- Dirty laundry
- Laundry baskets
Note: Small parts pose a choking hazard and are not appropriate for children age five or under. Be sure to choose lesson materials that you feel are safe for your child and that you are comfortable letting your child use.
When we do laundry, we use "attributes" to organize every aspect of the laundry cycle, from washing, drying and folding to putting away the clean clothes.
Attributes in early mathematics include size, shape and color. Talking about attributes encourages children to look more closely at things. Sorting things into categories is one of the ways that mathematics enters into our daily life. So grab your child and your dirty laundry and let the math learning begin!
Make sure there are enough baskets or piles to accommodate your child's sorting categories. Every family sorts differently. You can sort by color, size, kid's clothing, mom's shirts, dad's jeans, etc. I like to add one piece of clothing to each pile to give children a sense of what type of clothing they should add next.
Our family turned this into a tossing game. It's a great way to work on hand-eye coordination. We're also a bit competitive, so any time that I can turn a chore into a game, it's a win-win for me!
After sorting, ask your child to carry a basket and load the washer. This will help promote muscle function and balance.
Laundry presents a lot of counting opportunities. Ask your child to count the clothes as he or she puts each item into the washing machine. As your child counts, make sure the verbal count corresponds to the number of clothing items that are loaded into the washer. For example, if your child has counted five pieces of clothing as he or she loads the washing machine, make sure there are five items in there. This is known as number sense.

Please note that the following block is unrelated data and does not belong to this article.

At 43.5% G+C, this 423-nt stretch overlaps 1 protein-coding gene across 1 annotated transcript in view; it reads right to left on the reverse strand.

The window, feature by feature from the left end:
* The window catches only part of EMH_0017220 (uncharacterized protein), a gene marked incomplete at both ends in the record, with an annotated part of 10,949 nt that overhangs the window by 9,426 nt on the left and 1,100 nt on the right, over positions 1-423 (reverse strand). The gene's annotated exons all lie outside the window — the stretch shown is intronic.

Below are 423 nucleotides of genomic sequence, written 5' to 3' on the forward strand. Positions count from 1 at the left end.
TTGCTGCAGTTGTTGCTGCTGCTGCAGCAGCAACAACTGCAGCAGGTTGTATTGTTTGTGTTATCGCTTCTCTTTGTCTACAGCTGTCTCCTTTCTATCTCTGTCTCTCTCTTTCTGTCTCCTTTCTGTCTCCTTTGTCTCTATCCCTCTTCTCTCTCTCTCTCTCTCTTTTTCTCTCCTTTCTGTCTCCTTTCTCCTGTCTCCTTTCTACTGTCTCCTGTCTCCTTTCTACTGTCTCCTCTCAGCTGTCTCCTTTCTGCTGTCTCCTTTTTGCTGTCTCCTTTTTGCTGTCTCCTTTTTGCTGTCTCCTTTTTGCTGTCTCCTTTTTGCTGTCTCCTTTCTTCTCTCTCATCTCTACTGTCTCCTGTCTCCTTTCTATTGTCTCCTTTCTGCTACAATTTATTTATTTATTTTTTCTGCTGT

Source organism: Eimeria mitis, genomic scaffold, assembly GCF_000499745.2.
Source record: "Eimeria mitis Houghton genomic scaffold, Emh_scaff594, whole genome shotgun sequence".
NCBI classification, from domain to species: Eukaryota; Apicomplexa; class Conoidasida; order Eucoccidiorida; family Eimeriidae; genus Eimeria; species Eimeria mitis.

Measure the soap. This can be as simple as asking your child to hold the cup while you pour. You can also ask your child to put the soap into the washing machine. You know your child, the size of the soap container and your child's developmental abilities. Sneak early math skills such as measuring and sequencing into your child's life whenever it's developmentally appropriate.
Once the clean clothes have been removed from the dryer, the sorting and matching begins again. While matching socks and pajamas, your child will learn that pairs come in sets of two.
Matching soccer uniforms or sorting clothes by family member gives children more experience with different types of attributes. Our family's competitive spirit often prevails during this activity: We predict which family member will have the most items, the fewest items or the most athletic gear. This is math vocabulary in the making!